Over 100 Starbucks workers have offered a strike in the US during the coffee mammoth’s shareholder meeting, calling for better working conditions and the right to unionize. The workers gathered outside Starbucks’ headquarters in Seattle, carrying posters and chanting taglines similar to” workers united will noway be defeated.”
The workers are part of the Starbucks Workers United group, which aims to unionize Starbucks workers across the US. They claim that Starbucks has a history of union-busting and that workers who try to organize are frequently fired or redressed.
The strike comes just weeks after a group of Starbucks workers in Buffalo, New York suggested unionizing, getting the first Starbucks workers in the US to do so. The move was hailed as a major palm for the labor movement and sparked a stopgap among Starbucks workers across the country.
still, Starbucks has remained largely silent on the issue, with CEO Kevin Johnson saying only that the company respects workers’ rights to organize, but that he believes Starbucks offers a better deal than a union could.
” We’ve always admired the rights of our mates to engage in defended conditioning, including those related to unionization,” Johnson said in a statement.” still, we believe our approach is better for our mates because it creates direct connections between them and the company, and it offers a more competitive compensation and benefits package.”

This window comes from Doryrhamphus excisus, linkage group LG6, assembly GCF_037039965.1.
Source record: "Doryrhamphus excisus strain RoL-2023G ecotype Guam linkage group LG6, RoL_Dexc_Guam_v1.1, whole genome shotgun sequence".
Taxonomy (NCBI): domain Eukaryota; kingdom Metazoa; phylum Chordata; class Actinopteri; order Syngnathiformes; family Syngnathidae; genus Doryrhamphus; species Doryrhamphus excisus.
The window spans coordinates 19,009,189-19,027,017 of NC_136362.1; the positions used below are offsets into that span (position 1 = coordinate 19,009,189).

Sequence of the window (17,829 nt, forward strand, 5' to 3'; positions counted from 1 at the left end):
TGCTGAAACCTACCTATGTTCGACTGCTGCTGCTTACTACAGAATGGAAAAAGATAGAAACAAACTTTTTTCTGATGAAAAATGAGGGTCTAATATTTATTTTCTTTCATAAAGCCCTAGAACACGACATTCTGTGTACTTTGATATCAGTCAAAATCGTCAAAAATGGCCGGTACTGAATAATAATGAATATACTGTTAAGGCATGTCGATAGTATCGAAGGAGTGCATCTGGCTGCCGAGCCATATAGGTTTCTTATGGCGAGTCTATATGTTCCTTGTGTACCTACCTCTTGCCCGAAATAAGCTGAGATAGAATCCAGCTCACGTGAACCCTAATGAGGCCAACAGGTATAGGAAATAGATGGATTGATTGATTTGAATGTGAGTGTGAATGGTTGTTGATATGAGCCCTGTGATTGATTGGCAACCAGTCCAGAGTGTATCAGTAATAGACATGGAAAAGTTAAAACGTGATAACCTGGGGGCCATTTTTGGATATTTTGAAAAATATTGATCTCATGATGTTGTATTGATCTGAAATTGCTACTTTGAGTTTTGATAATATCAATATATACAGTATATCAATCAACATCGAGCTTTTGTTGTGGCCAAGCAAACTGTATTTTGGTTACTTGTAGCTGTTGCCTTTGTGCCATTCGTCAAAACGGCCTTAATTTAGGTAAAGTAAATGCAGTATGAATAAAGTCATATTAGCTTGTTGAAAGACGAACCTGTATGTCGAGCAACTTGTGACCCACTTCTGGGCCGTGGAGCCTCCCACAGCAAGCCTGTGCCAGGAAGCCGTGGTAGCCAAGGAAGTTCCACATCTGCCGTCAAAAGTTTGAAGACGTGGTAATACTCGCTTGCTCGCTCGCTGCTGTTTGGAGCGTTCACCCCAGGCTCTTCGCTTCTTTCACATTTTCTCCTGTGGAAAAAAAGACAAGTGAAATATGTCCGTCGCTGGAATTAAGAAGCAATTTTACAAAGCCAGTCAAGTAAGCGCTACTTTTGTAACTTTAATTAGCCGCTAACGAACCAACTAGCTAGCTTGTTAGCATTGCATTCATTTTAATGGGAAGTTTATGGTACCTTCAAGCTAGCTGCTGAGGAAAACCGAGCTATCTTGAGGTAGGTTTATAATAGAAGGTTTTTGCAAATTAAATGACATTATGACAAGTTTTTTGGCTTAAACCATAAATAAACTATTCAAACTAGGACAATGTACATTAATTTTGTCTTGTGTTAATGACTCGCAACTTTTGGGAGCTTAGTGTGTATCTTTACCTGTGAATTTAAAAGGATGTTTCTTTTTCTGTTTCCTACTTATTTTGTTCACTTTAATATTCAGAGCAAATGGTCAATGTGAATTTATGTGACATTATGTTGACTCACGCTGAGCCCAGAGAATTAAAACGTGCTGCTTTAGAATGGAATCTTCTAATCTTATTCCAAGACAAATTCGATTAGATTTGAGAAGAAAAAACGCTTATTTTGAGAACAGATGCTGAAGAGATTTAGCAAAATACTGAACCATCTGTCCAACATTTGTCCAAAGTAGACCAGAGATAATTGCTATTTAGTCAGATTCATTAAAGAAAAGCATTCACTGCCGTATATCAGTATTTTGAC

The workers who walked out on Tuesday argue that this isn’t the case and that they need a union to help cover their rights and negotiate better working conditions.
” We are not asking for anything outrageous,” said Rhiannon Rossi, a Starbucks barista and member of Starbucks Workers United.” We just want the right to unionize and negotiate for better pay and benefits, and a safer plant. We earn to be treated with respect and quality, and we will not stop fighting until we get it.”
The strike was supported by a number of labor and social justice associations, including the Service workers International Union and the Movement for Black Lives. It’s unclear what impact it’ll have on Starbucks’ operations or on the labor movement more astronomically.